Israel should return to its pre-1967 armistice borders. As mentioned above, all Jewish settlements should be evacuated and demolished and Jerusalem should become an international city under United Nations administration. Furthermore, Palestinians should be allowed safe passage between Gaza and the West Bank without an overabundance of Israeli checkpoints. Also, a Palestinian state should have complete autonomy over its own border crossings between its own territory and Jordan and Egypt. Furthermore, a Palestinian state should have the right to set its own import and export controls.
Israel contends that, because the distance between the West Bank and Tel Aviv is only 11 miles, returning to its pre-1967 armistice borders would pose a security threat to Israel. The fear is that Tel Aviv and other Israeli cities are within artillery range of the West Bank, and that, consequently, Israel might come under attack by a Palestinian state, or a foreign army within a Palestinian state. Therefore, Israel should be guaranteed a demilitarized Palestinian state and guarantees that the Palestinian state would not allow a foreign army within its borders. Israeli bases within the West Bank should be denied.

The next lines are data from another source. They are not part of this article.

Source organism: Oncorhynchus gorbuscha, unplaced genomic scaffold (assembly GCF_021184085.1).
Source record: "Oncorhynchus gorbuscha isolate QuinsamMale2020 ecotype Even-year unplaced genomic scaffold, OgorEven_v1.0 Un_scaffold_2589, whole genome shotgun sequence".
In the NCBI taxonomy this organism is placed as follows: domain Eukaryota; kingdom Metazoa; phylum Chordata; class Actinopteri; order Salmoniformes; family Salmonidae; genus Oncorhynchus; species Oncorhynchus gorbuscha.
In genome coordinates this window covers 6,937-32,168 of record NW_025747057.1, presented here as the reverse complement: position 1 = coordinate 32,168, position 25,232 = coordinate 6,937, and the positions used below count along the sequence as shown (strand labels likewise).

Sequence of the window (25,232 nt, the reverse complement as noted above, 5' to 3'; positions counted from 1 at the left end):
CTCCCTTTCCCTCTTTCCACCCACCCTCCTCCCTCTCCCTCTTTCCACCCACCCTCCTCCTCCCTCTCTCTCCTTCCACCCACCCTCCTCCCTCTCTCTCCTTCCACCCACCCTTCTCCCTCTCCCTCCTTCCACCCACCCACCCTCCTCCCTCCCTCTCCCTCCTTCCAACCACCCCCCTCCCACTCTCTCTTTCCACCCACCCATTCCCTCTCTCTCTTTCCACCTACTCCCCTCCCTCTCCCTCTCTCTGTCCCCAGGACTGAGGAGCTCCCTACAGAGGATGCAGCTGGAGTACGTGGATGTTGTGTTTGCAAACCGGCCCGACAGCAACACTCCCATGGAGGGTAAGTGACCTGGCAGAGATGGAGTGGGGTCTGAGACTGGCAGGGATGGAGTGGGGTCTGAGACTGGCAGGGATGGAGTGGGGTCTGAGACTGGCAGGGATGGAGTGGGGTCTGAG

My knowledge of the Israeli-Palestinian conflict has expanded this semester. Particularly, I have become more aware of injustices inflicted upon the Palestinians by the Israelis. Generally speaking, Westerners are misinformed with regard to the conflict. This is not surprising considering that Western media panders to its predominantly Judeo-Christian audience’s misconception that the conflict is about religion, when it is about land. Thus, the media polarizes the people involved into the false dichotomy of Jews and Christians versus Muslims. This skews things far from the reality of Christian Arabs.
There are two main solutions being brokered to bring an end to this conflict: the one-state solution and the two-state solution. I am in favor of the two-state solution and I would deal with the six problems in implementing a two-state solution as outlined above.
Soffer, Arnon, Rivers of Fire: The Conflict Over Water in the Middle East. New York: Rowman & Littlefield Publishers, Inc., 1999.